Morecambe was part of the municipal borough of Morecambe and Heysham from 1928 until 1974. Since 1974 it also has been a part of the district municipality named the city of Lancaster which also covers the former county borough of Lancaster and the surrounding area.
In 1846, the Morecambe Harbour and Railway Company was formed to build a harbour on Morecambe Bay, close to the fishing village of Poulton-le-Sands, and a connecting railway. By 1850, the railway linked to Skipton, Keighley and Bradford in the West Riding of Yorkshire, and a settlement began to grow around the harbour and railway, to service the port and as a seaside resort. The settlement expanded to absorb Poulton, and the hamlets of Bare and Torrisholme. Originally the township was named after the three hamlets, Poulton-le-Sands, Bare and Torrisholme, but the settlement started to be referred to as "Morecambe", possibly after the harbour and railway. In 1889 the new name was officially adopted.
Morecambe was a thriving seaside resort in the mid-20th century. While the resort of Blackpool attracted holiday-makers predominantly from the Lancashire mill towns, Morecambe had more visitors from Yorkshire (due to its railway connection) and Scotland.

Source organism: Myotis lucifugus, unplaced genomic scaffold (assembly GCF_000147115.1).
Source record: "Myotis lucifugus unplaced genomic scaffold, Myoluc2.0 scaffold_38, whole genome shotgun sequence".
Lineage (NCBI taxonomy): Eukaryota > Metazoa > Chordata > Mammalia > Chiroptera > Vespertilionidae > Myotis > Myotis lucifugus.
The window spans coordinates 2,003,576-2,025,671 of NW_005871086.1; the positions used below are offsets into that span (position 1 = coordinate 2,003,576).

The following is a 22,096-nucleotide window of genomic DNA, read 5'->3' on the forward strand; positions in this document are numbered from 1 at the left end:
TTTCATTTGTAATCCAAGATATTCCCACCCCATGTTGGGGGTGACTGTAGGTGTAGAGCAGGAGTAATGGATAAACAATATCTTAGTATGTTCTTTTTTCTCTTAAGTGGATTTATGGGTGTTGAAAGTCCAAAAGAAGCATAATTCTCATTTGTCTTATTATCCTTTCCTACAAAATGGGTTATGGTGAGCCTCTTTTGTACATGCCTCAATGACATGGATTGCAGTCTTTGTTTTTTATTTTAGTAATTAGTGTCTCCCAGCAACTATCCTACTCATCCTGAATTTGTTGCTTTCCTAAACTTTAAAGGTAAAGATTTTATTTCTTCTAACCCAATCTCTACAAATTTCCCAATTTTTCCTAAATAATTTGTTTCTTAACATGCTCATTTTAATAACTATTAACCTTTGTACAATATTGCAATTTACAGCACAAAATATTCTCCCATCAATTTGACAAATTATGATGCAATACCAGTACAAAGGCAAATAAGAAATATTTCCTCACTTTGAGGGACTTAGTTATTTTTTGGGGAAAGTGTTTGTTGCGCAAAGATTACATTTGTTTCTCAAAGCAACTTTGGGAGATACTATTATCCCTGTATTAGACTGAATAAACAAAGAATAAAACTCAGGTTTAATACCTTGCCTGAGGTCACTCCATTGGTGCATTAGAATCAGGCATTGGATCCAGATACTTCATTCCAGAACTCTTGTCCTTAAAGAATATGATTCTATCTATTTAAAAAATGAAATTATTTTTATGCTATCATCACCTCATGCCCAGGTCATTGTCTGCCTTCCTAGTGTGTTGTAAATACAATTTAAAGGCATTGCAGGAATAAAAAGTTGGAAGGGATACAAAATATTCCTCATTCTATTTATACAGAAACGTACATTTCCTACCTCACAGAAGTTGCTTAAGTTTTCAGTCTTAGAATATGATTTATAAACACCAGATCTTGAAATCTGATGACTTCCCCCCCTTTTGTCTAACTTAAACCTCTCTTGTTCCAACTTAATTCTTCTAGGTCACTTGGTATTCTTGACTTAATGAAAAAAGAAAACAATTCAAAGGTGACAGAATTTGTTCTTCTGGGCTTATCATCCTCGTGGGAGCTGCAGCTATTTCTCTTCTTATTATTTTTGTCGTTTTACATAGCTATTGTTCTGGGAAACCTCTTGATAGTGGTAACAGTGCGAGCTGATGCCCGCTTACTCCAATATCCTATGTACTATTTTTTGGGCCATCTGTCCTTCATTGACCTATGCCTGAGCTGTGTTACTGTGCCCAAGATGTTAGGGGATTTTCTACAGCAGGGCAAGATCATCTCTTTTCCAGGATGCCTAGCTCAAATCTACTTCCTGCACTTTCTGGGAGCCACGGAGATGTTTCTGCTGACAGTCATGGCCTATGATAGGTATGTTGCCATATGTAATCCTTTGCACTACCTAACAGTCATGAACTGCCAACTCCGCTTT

Morecambe suffered from decline for a number of years after a series of incidents that affected its tourism and local economy. Two piers were lost: West End Pier was partly washed away in a storm in November 1977 and the remnants demolished 1978 while Central Pier, though struck by fire in 1933, survived until 1992.
Morecambe Bay has some of the most varied fishing in all of Britain, and is perhaps most famous for Morecambe Bay Potted Shrimps. The bay is notorious for its quicksand and fast moving tides. It is the largest expanse of intertidal mudflats and sand in the United Kingdom, covering a total area of 310 km2 (120 sq mi). In 1974 the second largest gas field in the UK was discovered 25 miles (40 km) west of Blackpool, with original reserves of over 7 trillion cubic feet (tcf) (200 billion cubic metres). At its peak 15% of Britain's gas supply came from the bay.